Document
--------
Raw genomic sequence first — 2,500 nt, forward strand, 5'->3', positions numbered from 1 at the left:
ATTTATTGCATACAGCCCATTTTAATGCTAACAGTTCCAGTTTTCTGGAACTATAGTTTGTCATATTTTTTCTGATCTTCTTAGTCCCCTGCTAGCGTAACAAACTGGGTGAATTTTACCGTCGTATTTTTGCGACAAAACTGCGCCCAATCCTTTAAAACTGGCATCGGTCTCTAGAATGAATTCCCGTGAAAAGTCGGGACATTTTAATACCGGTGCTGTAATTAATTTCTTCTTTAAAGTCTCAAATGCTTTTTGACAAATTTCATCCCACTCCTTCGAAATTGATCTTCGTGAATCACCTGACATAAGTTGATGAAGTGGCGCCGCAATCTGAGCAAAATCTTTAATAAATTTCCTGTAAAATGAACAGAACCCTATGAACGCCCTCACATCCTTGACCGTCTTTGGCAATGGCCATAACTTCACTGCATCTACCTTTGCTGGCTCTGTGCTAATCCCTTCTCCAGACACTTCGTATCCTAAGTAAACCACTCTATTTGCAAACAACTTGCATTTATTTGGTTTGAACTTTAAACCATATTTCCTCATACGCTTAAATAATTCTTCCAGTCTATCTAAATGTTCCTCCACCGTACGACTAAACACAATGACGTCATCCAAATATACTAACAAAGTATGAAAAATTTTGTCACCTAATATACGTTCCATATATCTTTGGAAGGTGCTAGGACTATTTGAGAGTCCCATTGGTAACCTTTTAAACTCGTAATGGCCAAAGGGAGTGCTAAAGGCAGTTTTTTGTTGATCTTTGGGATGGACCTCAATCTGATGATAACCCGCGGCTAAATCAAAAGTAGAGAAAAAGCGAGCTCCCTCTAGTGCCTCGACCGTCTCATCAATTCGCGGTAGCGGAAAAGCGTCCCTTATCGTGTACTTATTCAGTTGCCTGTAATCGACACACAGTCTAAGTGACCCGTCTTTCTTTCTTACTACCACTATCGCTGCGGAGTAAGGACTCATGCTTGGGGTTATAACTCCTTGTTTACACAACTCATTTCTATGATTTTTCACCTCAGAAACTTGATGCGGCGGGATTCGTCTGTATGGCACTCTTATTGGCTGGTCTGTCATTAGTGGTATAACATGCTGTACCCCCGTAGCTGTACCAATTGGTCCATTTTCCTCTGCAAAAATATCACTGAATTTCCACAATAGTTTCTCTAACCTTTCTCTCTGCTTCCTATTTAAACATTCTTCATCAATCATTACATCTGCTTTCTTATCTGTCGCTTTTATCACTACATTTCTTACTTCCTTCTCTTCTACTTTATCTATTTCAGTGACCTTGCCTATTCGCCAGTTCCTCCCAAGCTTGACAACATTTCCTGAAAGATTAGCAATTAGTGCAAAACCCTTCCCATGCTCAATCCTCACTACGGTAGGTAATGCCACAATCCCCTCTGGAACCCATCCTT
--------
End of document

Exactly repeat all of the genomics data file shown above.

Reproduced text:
Raw genomic sequence first — 2,500 nt, forward strand, 5'->3', positions numbered from 1 at the left:
ATTTATTGCATACAGCCCATTTTAATGCTAACAGTTCCAGTTTTCTGGAACTATAGTTTGTCATATTTTTTCTGATCTTCTTAGTCCCCTGCTAGCGTAACAAACTGGGTGAATTTTACCGTCGTATTTTTGCGACAAAACTGCGCCCAATCCTTTAAAACTGGCATCGGTCTCTAGAATGAATTCCCGTGAAAAGTCGGGACATTTTAATACCGGTGCTGTAATTAATTTCTTCTTTAAAGTCTCAAATGCTTTTTGACAAATTTCATCCCACTCCTTCGAAATTGATCTTCGTGAATCACCTGACATAAGTTGATGAAGTGGCGCCGCAATCTGAGCAAAATCTTTAATAAATTTCCTGTAAAATGAACAGAACCCTATGAACGCCCTCACATCCTTGACCGTCTTTGGCAATGGCCATAACTTCACTGCATCTACCTTTGCTGGCTCTGTGCTAATCCCTTCTCCAGACACTTCGTATCCTAAGTAAACCACTCTATTTGCAAACAACTTGCATTTATTTGGTTTGAACTTTAAACCATATTTCCTCATACGCTTAAATAATTCTTCCAGTCTATCTAAATGTTCCTCCACCGTACGACTAAACACAATGACGTCATCCAAATATACTAACAAAGTATGAAAAATTTTGTCACCTAATATACGTTCCATATATCTTTGGAAGGTGCTAGGACTATTTGAGAGTCCCATTGGTAACCTTTTAAACTCGTAATGGCCAAAGGGAGTGCTAAAGGCAGTTTTTTGTTGATCTTTGGGATGGACCTCAATCTGATGATAACCCGCGGCTAAATCAAAAGTAGAGAAAAAGCGAGCTCCCTCTAGTGCCTCGACCGTCTCATCAATTCGCGGTAGCGGAAAAGCGTCCCTTATCGTGTACTTATTCAGTTGCCTGTAATCGACACACAGTCTAAGTGACCCGTCTTTCTTTCTTACTACCACTATCGCTGCGGAGTAAGGACTCATGCTTGGGGTTATAACTCCTTGTTTACACAACTCATTTCTATGATTTTTCACCTCAGAAACTTGATGCGGCGGGATTCGTCTGTATGGCACTCTTATTGGCTGGTCTGTCATTAGTGGTATAACATGCTGTACCCCCGTAGCTGTACCAATTGGTCCATTTTCCTCTGCAAAAATATCACTGAATTTCCACAATAGTTTCTCTAACCTTTCTCTCTGCTTCCTATTTAAACATTCTTCATCAATCATTACATCTGCTTTCTTATCTGTCGCTTTTATCACTACATTTCTTACTTCCTTCTCTTCTACTTTATCTATTTCAGTGACCTTGCCTATTCGCCAGTTCCTCCCAAGCTTGACAACATTTCCTGAAAGATTAGCAATTAGTGCAAAACCCTTCCCATGCTCAATCCTCACTACGGTAGGTAATGCCACAATCCCCTCTGGAACCCATCCTT